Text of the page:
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UPR students earn high marks at biomedical research event


Fifteen undergraduate students in science, technology, engineering and mathematics (STEM) represented the University of Puerto Rico at the recent Annual Biomedical Research for Minority Students event in Anaheim, California.

By The Star Staff


The University of Puerto Rico (UPR) obtained the most significant number of awards during the Annual Biomedical Research for Minority Students (ABRCMS) event held in Anaheim, California from Nov. 9 to Nov. 12.


Fifteen undergraduate students in science, technology, engineering and mathematics (STEM) represented the university, UPR President Luis A. Ferrao Delgado said.


“We are proud of the achievements obtained by the students during the largest event in the United States …” he said. “This victory fills us with hope. Furthermore, witnessing the educational progress of our university students in such an important competition, which will benefit them in their professional preparation, is a joy.”


Oreste Quesada, executive vice president of academic affairs and research at UPR, said “the record for scientific papers presented in person was again broken.”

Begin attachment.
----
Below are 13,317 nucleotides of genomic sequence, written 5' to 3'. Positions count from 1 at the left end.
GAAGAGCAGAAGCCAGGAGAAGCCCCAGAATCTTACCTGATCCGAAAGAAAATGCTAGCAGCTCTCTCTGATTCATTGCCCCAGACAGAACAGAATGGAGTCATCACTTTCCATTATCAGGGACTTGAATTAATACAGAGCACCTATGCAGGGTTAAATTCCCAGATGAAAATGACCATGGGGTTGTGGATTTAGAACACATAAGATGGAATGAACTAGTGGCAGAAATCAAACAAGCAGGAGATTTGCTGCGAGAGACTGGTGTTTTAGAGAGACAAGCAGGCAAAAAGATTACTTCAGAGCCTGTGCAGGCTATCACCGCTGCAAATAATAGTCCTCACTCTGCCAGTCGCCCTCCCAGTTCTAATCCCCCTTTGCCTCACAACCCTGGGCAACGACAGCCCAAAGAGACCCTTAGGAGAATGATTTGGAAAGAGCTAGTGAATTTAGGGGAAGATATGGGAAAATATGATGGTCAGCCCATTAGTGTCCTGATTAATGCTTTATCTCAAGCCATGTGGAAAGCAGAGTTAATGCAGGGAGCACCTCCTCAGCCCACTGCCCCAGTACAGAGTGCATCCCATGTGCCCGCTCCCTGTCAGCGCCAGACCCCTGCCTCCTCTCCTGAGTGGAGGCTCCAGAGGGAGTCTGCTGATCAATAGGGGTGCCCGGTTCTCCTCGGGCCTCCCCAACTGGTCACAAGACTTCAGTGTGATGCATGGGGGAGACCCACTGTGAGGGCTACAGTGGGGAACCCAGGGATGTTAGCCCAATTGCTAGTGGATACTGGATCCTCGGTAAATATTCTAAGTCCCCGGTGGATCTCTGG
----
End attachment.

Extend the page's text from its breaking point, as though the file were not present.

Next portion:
Participants presented 3,500 and 180 virtual presentations in biochemistry, cancer, biology, cell biology, chemistry, developmental biology and genetics, immunology, microbiology, engineering physics and mathematics, neurosciences, physiology, and behavioral sciences.


“This time we competed in seven of 12 categories or research areas,” Ferrao said.


Quesada added that 681 exhibitors from universities, research centers and educational, pharmaceutical and federal scientific research agencies attended the conference.


He said that over four days, the students presented research papers that professors from various educational institutions and universities around the United States evaluated. As a result, these colleges are recruiting the best talent for their institutions.


“I congratulate the students who stood out in the event: Amanda Conde and Leonard Lizardi, Río Piedras campus, in the area of biochemistry and molecular biology; Adriana Barreiro and Adriana Vargas, Río Piedras campus, in the area of cell biology; Coral Castro Ruiz, Mayagüez campus, and María Vélez Colón, Ponce campus, in the area of computational and systems biology; Valerie Reyes Ortiz from the Cayey campus, in the area of neurosciences; Adrianisee Vega and Isabel Castro, Río Piedras campus, and Stephanie Hernández, Humacao campus, in the area of cancer biology; Luis Amundaray, Ponce campus, and Ruth González, Cayey campus, in the area of microbiology; Paola Rivera from the Humacao campus and Juan Rosa, from the Cayey campus, in an electronic poster; and Paola Miranda Castrodad from the Cayey campus, who was recognized for her research poster,” Quesada said.


Most students are participants in the Minority Access to Research Career (MARC) and Research Initiative for Scientific Enhancement (RISE) undergraduate research programs, which are funded through the U.S. National Institutes of Health.

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